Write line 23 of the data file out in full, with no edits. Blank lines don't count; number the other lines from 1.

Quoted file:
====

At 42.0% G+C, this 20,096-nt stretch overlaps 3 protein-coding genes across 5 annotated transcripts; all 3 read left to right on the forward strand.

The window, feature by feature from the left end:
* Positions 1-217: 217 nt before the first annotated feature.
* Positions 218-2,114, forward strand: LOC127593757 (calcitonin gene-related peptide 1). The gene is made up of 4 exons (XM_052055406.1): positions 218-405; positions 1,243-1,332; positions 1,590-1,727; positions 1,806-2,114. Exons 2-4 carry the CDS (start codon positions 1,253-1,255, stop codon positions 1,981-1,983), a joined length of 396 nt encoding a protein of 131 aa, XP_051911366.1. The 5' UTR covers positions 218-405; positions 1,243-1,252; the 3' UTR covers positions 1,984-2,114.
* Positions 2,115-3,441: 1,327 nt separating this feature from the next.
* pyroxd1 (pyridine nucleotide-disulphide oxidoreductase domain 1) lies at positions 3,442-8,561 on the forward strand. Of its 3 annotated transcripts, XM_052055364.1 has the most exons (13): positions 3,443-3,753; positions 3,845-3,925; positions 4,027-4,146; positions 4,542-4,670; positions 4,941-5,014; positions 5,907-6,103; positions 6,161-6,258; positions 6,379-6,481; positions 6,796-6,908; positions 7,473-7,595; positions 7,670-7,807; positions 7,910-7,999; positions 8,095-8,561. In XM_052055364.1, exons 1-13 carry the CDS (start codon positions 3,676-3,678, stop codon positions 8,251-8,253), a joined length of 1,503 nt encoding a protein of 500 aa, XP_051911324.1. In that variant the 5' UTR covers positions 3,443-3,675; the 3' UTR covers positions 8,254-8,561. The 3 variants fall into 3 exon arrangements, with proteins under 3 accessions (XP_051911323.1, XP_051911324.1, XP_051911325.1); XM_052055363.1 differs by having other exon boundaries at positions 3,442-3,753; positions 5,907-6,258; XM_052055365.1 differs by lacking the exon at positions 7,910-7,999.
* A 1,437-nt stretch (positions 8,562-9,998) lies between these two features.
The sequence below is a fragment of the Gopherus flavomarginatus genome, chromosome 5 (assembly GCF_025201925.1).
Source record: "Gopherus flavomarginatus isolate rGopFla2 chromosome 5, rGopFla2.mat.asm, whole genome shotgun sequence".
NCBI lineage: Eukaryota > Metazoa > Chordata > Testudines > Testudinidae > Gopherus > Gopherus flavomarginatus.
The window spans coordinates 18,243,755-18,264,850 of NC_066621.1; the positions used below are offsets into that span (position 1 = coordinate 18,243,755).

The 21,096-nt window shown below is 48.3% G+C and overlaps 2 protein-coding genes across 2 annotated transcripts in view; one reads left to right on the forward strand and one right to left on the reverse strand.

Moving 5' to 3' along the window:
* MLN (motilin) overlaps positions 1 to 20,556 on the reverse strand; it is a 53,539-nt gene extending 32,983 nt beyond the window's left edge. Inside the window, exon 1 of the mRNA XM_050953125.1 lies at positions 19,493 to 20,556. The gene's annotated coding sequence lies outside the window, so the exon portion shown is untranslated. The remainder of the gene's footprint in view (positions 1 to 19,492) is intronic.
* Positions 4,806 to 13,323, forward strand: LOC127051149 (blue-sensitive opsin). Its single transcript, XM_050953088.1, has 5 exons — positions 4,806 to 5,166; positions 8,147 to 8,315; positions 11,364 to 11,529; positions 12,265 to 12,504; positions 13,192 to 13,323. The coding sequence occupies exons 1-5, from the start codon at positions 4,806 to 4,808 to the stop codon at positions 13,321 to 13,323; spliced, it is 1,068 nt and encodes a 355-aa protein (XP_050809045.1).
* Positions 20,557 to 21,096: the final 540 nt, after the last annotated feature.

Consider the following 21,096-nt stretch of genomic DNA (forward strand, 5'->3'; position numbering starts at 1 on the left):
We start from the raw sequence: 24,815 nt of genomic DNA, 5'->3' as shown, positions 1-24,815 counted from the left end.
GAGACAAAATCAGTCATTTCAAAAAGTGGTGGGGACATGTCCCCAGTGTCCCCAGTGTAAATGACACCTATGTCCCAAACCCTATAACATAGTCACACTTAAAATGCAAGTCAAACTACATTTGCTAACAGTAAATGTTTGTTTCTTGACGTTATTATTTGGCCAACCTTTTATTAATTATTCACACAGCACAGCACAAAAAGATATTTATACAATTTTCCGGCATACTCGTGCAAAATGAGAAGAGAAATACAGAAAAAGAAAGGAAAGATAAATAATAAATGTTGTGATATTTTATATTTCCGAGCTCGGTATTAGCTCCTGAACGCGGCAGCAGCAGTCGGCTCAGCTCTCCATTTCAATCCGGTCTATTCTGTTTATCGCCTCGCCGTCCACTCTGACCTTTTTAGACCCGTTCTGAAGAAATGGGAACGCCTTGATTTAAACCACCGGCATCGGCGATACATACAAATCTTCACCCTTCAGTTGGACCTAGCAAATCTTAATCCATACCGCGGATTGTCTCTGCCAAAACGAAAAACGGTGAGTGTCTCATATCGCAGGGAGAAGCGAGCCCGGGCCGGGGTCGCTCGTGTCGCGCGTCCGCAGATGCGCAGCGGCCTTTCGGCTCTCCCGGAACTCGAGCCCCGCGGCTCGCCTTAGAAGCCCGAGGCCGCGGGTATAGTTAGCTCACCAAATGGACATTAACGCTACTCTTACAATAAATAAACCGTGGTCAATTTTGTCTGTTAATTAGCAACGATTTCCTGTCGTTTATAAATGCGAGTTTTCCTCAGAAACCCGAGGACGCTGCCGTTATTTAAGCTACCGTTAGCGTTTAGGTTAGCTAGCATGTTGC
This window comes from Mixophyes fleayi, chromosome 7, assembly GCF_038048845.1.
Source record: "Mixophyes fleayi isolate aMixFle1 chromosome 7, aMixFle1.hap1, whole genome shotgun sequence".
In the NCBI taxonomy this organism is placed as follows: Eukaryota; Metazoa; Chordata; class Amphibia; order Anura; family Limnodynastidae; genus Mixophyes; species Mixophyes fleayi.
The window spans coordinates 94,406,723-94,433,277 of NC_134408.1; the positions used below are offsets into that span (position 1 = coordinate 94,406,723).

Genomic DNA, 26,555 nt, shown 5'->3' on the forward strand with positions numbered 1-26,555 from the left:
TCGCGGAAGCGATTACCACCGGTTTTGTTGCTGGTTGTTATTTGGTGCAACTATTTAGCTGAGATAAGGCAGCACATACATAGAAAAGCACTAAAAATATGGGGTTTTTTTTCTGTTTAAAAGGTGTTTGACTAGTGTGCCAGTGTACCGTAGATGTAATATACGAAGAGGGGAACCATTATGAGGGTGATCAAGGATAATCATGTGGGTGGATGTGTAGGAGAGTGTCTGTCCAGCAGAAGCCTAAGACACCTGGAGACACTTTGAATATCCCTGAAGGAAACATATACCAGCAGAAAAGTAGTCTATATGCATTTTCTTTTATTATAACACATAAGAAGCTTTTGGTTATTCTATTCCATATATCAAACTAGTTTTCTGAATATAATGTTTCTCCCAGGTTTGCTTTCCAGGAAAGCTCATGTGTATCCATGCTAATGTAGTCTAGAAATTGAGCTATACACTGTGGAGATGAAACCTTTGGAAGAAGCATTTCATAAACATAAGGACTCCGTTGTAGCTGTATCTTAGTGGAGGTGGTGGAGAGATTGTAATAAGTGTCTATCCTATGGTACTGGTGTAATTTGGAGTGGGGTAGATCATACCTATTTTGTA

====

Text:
The window spans coordinates 94,406,723-94,433,277 of NC_134408.1; the positions used below are offsets into that span (position 1 = coordinate 94,406,723).